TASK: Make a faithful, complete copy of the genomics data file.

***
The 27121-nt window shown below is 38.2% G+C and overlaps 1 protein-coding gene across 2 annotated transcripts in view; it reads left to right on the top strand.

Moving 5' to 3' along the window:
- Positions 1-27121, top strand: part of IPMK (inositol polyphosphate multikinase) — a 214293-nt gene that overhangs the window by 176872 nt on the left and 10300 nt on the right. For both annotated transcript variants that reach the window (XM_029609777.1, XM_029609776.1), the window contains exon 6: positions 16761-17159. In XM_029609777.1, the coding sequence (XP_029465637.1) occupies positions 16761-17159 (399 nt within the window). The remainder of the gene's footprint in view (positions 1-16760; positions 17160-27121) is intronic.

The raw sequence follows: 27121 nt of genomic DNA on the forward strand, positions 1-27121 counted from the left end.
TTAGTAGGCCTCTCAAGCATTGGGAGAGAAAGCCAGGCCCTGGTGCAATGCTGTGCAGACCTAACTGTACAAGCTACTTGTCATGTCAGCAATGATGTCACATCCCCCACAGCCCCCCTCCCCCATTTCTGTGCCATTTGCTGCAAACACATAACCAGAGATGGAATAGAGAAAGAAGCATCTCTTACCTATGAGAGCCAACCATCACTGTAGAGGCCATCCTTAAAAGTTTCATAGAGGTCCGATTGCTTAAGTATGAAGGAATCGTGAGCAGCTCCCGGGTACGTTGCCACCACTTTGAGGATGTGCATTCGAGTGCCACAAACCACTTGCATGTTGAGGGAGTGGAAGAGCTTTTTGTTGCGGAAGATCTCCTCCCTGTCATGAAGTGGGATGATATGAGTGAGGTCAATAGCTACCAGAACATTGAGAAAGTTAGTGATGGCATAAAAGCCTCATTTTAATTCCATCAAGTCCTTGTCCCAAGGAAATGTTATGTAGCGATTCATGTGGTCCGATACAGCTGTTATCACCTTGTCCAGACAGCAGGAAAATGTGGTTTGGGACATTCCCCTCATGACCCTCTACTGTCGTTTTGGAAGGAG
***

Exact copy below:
The 27121-nt window shown below is 38.2% G+C and overlaps 1 protein-coding gene across 2 annotated transcripts in view; it reads left to right on the top strand.

Moving 5' to 3' along the window:
- Positions 1-27121, top strand: part of IPMK (inositol polyphosphate multikinase) — a 214293-nt gene that overhangs the window by 176872 nt on the left and 10300 nt on the right. For both annotated transcript variants that reach the window (XM_029609777.1, XM_029609776.1), the window contains exon 6: positions 16761-17159. In XM_029609777.1, the coding sequence (XP_029465637.1) occupies positions 16761-17159 (399 nt within the window). The remainder of the gene's footprint in view (positions 1-16760; positions 17160-27121) is intronic.

The raw sequence follows: 27121 nt of genomic DNA on the forward strand, positions 1-27121 counted from the left end.
TTAGTAGGCCTCTCAAGCATTGGGAGAGAAAGCCAGGCCCTGGTGCAATGCTGTGCAGACCTAACTGTACAAGCTACTTGTCATGTCAGCAATGATGTCACATCCCCCACAGCCCCCCTCCCCCATTTCTGTGCCATTTGCTGCAAACACATAACCAGAGATGGAATAGAGAAAGAAGCATCTCTTACCTATGAGAGCCAACCATCACTGTAGAGGCCATCCTTAAAAGTTTCATAGAGGTCCGATTGCTTAAGTATGAAGGAATCGTGAGCAGCTCCCGGGTACGTTGCCACCACTTTGAGGATGTGCATTCGAGTGCCACAAACCACTTGCATGTTGAGGGAGTGGAAGAGCTTTTTGTTGCGGAAGATCTCCTCCCTGTCATGAAGTGGGATGATATGAGTGAGGTCAATAGCTACCAGAACATTGAGAAAGTTAGTGATGGCATAAAAGCCTCATTTTAATTCCATCAAGTCCTTGTCCCAAGGAAATGTTATGTAGCGATTCATGTGGTCCGATACAGCTGTTATCACCTTGTCCAGACAGCAGGAAAATGTGGTTTGGGACATTCCCCTCATGACCCTCTACTGTCGTTTTGGAAGGAG